After taking it to the layout and staring at it for a while, I sketched out the left portion of the building. In real life, this is curved and it is clear that train tracks evidently went around the building to a different building (that made RCA televisions... a giant "Nipper dog sits on the roof to this day). I didn't model it with a curved wall as it would extend over the benchwork joint. Also, the radius would have to be much sharper than in real life it might look silly. So, instead I set-back that portion of the building and also angled the front slightly. It sort of matches the pictures, and I think it works better with the space I have.

The prototype openings are now bricked shut with a wall of bricks inset a foot or so from the front, so I did the same. I first cut a thin strip of sheet brick and wrapped it around the openings so it extended into the building. Then, I glued more flat brick sheet to the back. It isn't perfect, but from the normal viewing angle of the duck-under entrance way you can't even see them! So, good enough. As noted above, the second-story of the portion on the left had its windows dropped for clearance reasons. The roof peaks were more sheet styrene, though I had to angle the roof on the very left where the building's front angled away from the main structure and getting it all worked out was a bit of trial and error. 

This building had to have its foundation notched in two places for the ground throw control rods to pass through as they head towards the edge of the layout. I was concerned how it might look to put them inside the building, but the only alternative was to make the building shorter by about an inch to leave room along the edge of the layout's fascia. This wouldn't look right at all, so instead I framed the rear edge to have openings where the operators can reach in and throw the ground throws. I made sure to clean up the joints so that it would be presentable, and I also wanted it immediately obvious that no attempt was being made at interior detailing. It was just access, pure and simple. I have never seen anyone do this before (but I bet the British have thought of it first as they love controlling switches like this) so I was making it up as I went.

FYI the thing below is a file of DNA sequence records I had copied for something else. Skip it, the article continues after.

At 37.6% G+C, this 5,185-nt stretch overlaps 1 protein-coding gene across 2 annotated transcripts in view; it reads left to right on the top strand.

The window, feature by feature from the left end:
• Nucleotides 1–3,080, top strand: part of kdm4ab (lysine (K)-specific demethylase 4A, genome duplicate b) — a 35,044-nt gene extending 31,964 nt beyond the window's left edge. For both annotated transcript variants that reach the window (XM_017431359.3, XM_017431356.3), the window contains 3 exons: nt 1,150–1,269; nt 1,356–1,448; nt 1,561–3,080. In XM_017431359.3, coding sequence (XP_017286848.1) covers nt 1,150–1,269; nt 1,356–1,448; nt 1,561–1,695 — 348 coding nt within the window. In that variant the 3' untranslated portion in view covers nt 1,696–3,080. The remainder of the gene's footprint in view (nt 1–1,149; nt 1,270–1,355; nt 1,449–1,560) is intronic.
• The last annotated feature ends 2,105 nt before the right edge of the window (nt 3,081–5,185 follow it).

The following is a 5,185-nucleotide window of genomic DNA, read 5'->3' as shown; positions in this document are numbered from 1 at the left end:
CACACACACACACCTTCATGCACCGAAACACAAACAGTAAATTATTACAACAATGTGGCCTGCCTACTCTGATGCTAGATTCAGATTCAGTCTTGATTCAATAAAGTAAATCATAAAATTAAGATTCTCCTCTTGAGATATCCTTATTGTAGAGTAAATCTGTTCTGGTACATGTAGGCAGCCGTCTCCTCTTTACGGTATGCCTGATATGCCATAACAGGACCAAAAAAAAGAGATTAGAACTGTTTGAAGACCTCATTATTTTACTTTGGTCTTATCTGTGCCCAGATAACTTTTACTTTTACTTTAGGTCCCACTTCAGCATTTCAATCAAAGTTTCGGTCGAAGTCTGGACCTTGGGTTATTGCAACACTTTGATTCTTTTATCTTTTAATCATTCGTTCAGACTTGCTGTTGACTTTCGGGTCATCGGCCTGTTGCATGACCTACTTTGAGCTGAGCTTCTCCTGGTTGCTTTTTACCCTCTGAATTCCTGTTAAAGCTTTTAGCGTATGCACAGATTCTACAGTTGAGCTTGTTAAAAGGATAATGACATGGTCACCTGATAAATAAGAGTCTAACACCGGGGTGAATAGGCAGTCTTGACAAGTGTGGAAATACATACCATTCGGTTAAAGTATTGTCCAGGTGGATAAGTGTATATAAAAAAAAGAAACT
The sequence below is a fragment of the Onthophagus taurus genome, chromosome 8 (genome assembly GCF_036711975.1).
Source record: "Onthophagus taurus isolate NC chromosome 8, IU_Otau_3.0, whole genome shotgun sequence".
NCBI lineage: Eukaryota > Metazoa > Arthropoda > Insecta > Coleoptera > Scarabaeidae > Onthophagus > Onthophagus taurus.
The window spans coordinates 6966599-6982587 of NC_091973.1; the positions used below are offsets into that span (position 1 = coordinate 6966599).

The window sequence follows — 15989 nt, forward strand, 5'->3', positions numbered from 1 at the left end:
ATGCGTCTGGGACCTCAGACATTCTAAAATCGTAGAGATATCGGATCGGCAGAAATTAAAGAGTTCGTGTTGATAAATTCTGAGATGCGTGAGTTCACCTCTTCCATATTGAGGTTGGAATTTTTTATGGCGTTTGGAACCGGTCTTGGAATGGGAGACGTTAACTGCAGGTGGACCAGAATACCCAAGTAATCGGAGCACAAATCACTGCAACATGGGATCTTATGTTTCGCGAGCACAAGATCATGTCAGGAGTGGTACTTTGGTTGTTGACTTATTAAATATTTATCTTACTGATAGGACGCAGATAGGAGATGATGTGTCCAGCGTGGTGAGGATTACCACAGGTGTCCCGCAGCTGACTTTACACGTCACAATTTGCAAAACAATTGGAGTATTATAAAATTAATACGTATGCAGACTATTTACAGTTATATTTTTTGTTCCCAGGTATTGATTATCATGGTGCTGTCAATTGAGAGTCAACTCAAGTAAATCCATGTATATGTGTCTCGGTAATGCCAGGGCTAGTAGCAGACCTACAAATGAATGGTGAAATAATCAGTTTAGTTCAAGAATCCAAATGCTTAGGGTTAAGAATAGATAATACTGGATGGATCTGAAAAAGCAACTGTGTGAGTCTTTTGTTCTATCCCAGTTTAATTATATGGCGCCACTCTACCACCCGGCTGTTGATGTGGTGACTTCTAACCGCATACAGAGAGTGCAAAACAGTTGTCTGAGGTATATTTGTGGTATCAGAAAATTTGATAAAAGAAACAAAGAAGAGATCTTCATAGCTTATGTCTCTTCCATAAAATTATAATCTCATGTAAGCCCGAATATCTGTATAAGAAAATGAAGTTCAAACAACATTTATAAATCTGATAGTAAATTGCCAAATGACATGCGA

For the side of the building, I had cut the door openings. Here, I decided to turn to my box of parts and liberated a warehouse door casting from a very old ConCor kit. That worked well for the right, rectangular door. For the left-most door, which is arched, I scratchbuilt something out of styrene. I must admit that not having to build everything from scratch (as I did for my MMR program) is certainly a time saver. I followed the prototype and angled the wooded planks on the door, which added some interest. I made sure the overall threshold of the doorways matched what the loading dock height would be set at.